It’s sad to think that Michel Legrand, who died in January of this year, didn’t get a chance to see his score shine in this pared back production of ‘Amour.’ Having scored more than two hundred films, been nominated for thirteen Academy Awards and won three Oscars, his Broadway debut of Amour in 2002 bombed after only two weeks. Now presented as a chamber piece at the Charing Cross Theatre, with a superb cast and six piece band, ‘Amour’ seems to have found its home.

Set in a distinctly romantic vision of post war Paris, the show opens with the obiquitous artist in a beret, sketching beneath a lamppost at the centre of the stage. Based on a 1941 short story, it follows the transformation of Dusoleil (Gary Tushaw) an ordinary office worker, in love with beautiful Isabelle who is imprisoned in her home by her nasty older husband. Luckily for her and the rest of Montmatre), Dusoleil discovers that he can walk through walks and the show takes a magical turn.

Jeremy San’s adaption of the original French is sharp and often rhythmically brilliant. If the smutty double entendres aren’t your thing, the witty lyrics provide some welcome surprises to the archetypal characters and light storyline. Claire Machin gives an irresistible performance as the friendly whore and Anna O’Byrne’s voice is transporting, even if her character doesn’t go far.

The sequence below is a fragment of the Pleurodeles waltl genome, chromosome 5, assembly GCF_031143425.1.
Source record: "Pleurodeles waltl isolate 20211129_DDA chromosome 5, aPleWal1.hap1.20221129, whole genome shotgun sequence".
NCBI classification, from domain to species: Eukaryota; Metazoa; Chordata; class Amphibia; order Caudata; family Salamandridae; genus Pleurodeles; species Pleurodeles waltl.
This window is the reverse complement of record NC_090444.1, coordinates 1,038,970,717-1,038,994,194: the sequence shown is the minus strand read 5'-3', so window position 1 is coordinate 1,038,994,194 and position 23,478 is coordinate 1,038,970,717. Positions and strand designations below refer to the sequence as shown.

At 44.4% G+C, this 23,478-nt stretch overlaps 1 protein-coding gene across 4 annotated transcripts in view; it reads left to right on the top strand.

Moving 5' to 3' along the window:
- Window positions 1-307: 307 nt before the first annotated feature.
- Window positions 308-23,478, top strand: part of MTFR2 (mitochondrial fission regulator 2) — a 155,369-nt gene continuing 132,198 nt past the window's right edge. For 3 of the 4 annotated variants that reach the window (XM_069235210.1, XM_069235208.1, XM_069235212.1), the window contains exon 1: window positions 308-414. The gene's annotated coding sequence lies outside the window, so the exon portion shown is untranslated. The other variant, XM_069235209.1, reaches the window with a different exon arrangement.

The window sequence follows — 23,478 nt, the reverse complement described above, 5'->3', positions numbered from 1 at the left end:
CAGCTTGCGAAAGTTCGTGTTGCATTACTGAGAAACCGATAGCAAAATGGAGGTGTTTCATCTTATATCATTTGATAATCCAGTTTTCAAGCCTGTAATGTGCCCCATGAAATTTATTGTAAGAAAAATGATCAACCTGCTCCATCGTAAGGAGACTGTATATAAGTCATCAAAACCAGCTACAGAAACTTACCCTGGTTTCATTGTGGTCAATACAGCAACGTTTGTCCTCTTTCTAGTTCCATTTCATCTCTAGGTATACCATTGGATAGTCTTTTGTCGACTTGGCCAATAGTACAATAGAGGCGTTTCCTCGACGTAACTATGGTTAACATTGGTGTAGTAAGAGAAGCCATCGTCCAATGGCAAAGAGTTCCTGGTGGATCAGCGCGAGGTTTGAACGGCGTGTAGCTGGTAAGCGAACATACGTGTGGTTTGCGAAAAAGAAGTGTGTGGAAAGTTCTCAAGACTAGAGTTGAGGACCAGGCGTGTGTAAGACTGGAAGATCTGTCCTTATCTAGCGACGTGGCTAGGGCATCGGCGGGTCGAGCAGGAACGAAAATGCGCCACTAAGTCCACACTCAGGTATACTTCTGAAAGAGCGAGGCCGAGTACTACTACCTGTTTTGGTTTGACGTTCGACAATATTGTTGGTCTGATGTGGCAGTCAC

Adrian Gee’s elegant design is firmly rooted in film imagery of the period and the precise direction from Hannah Chissick sees the ensemble cast create scenery in a dance of constantly moving parts while the traverse staging keep us close to the action. The cast sing beautifully throughout this entrancing score which glides from swirling romantic melodies to rousing marches with a distinctly Gallic flavour. Although the story doesn’t dig very deep, Legrand’s score offers layers of magic to enjoy.